- State bank agents seen selling dollars onshore, offshore
- Presidents set to discuss issues including currency policy
The offshore yuan rose the most in almost two weeks on speculation the central bank is propping up the currency as presidents Xi Jinping and Barack Obama prepare to meet at a formal summit in Washington later Friday.
The People’s Bank of China stepped into both the Shanghai and Hong Kong markets to sell the dollar through agents of state lenders, said two people familiar with the matter. The aim is to keep the currency stable during Xi’s visit to the U.S., one person said. Xi and Obama, who had a private dinner on Thursday, are expected to discuss issues including currency policy and restrictions on U.S. businesses operating in the Asian nation.
The freely-traded yuan in Hong Kong rose 0.47 percent to 6.3999 a dollar as of 5:18 p.m. local time, according to data compiled by Bloomberg. That’s the biggest advance since Sept. 10, when the PBOC was first seen taking the rare step of intervening in the offshore market after an Aug. 11 devaluation. The currency is down 0.2 percent from Sept. 18, the most since the second week of August.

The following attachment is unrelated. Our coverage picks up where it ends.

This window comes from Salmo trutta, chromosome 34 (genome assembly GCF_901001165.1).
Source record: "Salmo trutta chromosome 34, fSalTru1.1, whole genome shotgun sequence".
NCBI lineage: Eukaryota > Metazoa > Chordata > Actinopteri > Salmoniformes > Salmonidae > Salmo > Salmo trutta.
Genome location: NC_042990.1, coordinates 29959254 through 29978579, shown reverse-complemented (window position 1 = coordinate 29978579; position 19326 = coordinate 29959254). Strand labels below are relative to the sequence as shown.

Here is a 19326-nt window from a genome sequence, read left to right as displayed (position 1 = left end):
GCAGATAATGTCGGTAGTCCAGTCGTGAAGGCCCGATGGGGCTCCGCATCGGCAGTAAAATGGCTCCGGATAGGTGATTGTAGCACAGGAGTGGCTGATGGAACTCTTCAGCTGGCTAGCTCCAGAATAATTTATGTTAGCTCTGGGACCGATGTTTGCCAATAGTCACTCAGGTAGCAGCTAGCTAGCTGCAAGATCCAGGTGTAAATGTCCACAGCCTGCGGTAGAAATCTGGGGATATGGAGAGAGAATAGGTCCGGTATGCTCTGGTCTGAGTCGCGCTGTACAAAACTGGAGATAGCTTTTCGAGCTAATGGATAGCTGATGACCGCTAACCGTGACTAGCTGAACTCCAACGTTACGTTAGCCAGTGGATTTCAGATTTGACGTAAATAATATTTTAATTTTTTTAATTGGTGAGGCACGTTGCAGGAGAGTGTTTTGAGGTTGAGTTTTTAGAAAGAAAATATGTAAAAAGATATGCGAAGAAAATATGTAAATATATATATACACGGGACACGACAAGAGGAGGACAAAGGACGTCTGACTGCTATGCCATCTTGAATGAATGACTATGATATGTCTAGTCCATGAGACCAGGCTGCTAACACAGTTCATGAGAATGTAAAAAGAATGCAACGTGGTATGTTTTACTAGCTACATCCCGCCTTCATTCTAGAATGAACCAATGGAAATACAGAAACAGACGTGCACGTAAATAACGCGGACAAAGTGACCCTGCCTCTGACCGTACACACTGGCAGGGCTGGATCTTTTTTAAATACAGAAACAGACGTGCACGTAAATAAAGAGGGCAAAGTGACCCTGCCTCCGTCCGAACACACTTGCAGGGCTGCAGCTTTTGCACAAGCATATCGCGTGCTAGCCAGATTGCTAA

“Market sentiment is being supported this week by speculation that the PBOC will intervene through major agent banks during Xi’s U.S. state visit," said Andy Ji, a Singapore-based currency strategist at Commonwealth Bank of Australia. “Xi may want to portray a benign backdrop that the economy is sound and everything is good.”
The onshore yuan, which can diverge a maximum 2 percent from the People’s Bank of China reference rate, rose 0.13 percent to close at 6.3744 a dollar, China Foreign Exchange Trade System prices show. It’s down 0.16 percent for the week. The PBOC set its daily fixing at 6.3785 on Friday, little changed from the previous day.
Major Chinese lenders sold the dollar to support the yuan during European and New York trading hours, according to traders in London. The PBOC intervened through state banks in the Shanghai and Hong Kong markets on Wednesday to prop up the yuan, according to a person familiar with the matter. China won’t devalue the yuan to boost exports and there’s no basis for depreciation, Xi said in Seattle earlier this week.
— With assistance by Tian Chen